Scale out your identity management
BigDataMatters is focused on the issues faced when processing and managing large amounts of data. In light of this, it would be a crime not to blog about the security of this data. Over the next few weeks, I will write a series of posts focused on Identity management in the enterprise. Before you read any more, how is your identity secured?
Does your working day start with logging into your workstation? Then your email with another user ID and password, and then another application, another .... Isn't there a better way? Yes, single sign-on (SSO). So why are some enterprises still using a single account per service model?
The main reason is simplicity and a lack of forward thinking. If a new service is to be introduced quickly, it is easier to implement it out of the box using this model. The downsides are 1) users suffer from password overload and end up scrawling access details on bits of paper for all to see 2) administrators don't have a single point of management and end up creating custom scripts to manage user access for each service. A strength of this model is that each service works independently and if one goes down, the others remain operational. However, if you have this kind of security model then you shouldn't say it loudly. I suggest you ask your IT “why?”.
The first step to SSO can be made using a centralized account model - you access company services using a single account. In small enterprises it is the recommended model as it is simple to set-up and the centralization of accounts streamlines administration. But, with this simplicity comes a catch - a single point of security failure. If the authorization system fails or is compromised, no user can access their services. Work comes to a grinding halt! Fault tolerance and high security is a must in such systems. Such architectures can be easily created using LDAP, Kerberos or Active Directory.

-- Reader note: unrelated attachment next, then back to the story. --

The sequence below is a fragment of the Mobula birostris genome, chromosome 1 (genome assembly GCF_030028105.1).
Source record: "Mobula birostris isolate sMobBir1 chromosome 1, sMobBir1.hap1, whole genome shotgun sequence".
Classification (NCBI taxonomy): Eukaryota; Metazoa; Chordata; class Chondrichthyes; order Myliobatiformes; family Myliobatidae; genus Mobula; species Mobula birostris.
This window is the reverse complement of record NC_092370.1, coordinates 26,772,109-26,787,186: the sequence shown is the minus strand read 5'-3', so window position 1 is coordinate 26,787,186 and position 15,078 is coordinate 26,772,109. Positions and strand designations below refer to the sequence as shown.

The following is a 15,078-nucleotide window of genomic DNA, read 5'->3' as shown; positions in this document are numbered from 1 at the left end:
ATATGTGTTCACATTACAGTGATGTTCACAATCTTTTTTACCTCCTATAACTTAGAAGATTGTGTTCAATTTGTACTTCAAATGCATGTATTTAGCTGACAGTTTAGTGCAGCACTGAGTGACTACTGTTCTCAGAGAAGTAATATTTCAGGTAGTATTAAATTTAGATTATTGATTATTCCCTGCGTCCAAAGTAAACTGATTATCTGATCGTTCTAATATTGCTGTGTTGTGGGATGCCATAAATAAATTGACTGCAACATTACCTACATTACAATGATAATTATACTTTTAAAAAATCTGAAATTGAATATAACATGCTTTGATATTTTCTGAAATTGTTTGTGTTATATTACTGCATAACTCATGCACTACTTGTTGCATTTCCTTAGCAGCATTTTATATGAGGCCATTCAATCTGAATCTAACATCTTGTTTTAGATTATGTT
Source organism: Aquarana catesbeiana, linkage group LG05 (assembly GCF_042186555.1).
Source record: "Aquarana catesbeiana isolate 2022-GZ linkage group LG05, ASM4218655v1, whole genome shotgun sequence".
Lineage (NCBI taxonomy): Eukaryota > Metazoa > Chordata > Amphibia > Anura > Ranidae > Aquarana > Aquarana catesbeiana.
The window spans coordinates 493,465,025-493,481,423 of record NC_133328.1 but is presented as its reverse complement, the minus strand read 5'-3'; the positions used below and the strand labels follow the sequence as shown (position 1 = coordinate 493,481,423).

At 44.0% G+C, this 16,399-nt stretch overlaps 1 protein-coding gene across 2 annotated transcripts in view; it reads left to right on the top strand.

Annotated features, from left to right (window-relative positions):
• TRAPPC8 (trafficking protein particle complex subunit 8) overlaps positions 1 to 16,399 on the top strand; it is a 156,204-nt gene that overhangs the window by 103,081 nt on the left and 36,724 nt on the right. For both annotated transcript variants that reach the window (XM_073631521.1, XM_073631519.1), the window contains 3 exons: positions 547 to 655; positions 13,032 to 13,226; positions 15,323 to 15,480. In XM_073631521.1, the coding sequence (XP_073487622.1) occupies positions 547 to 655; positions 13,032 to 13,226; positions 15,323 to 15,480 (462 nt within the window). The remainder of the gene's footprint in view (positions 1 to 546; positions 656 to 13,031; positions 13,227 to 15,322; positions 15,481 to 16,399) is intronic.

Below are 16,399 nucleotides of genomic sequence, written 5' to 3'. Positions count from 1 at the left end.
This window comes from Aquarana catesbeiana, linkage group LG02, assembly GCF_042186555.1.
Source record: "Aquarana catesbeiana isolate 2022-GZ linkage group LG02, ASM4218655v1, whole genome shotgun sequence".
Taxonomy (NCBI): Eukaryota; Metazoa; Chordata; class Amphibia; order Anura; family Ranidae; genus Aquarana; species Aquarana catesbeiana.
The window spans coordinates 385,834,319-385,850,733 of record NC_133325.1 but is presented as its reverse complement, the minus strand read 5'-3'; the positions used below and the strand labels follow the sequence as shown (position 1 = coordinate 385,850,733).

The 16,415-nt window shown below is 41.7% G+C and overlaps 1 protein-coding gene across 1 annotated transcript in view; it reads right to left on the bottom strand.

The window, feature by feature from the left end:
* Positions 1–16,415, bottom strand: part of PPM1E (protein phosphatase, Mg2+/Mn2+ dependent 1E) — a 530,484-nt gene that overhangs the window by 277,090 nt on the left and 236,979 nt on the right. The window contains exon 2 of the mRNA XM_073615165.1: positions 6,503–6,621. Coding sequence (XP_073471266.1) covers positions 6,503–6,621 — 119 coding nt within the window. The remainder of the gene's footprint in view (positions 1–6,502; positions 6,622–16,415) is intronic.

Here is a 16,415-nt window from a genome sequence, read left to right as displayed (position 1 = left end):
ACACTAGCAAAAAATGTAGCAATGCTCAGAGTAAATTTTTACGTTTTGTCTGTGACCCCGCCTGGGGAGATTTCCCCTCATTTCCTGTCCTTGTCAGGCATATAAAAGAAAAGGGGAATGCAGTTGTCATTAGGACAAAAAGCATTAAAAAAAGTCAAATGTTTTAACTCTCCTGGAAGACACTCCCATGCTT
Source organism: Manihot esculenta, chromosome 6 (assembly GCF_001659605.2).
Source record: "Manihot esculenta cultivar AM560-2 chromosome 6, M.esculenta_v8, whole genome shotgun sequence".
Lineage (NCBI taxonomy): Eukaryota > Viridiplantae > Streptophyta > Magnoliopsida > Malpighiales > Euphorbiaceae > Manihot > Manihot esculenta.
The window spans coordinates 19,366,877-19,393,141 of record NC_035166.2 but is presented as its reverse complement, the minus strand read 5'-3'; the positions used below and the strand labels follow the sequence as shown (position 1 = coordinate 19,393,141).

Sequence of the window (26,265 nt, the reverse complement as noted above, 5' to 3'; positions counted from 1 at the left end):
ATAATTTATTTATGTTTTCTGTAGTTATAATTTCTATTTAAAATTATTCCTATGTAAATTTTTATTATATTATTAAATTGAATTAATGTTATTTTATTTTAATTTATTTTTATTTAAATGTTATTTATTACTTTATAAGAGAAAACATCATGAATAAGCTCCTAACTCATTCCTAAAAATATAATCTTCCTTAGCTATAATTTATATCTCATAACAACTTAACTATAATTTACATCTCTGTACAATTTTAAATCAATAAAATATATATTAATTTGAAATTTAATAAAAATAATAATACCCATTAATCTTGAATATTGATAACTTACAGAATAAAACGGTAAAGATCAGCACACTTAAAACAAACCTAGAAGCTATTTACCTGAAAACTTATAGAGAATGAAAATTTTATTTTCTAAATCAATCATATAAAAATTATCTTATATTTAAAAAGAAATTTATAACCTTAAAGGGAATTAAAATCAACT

Greater SSO functionality is provided by a decentralised account model - not only can you access services in your own enterprise using a single account, but also those in other enterprises. This allows Doctors who often work in multiple hospitals to simply, securely and rapidly access patient information. The underlying concept of this model is a trust relationship. Much like the passport system - one country issues it and all others trust it.
Implementing a decentralized account model is non-trivial and requires careful planning. Existing services need to be incrementally integrated to allow glitches to be fixed without bringing down your existing identity access management. This architecture can be achieved using technologies such as Oracle Identity Managment, OpenSSO, Shibboleth, ADFS or Kerberos.
I have provided a quick overview of how to implement SSO, but is it more secure? The simple answer is yes. You only authenticate once, using either your password, certificate, smartcard or even biometric methods (voice recognition, iris recognition etc.). After authentication, you get a token which you use to access other services. For security, this token is usually time limited meaning that you can only use services for a period of time. It is the most secure system, because only you and the authorization server know your password.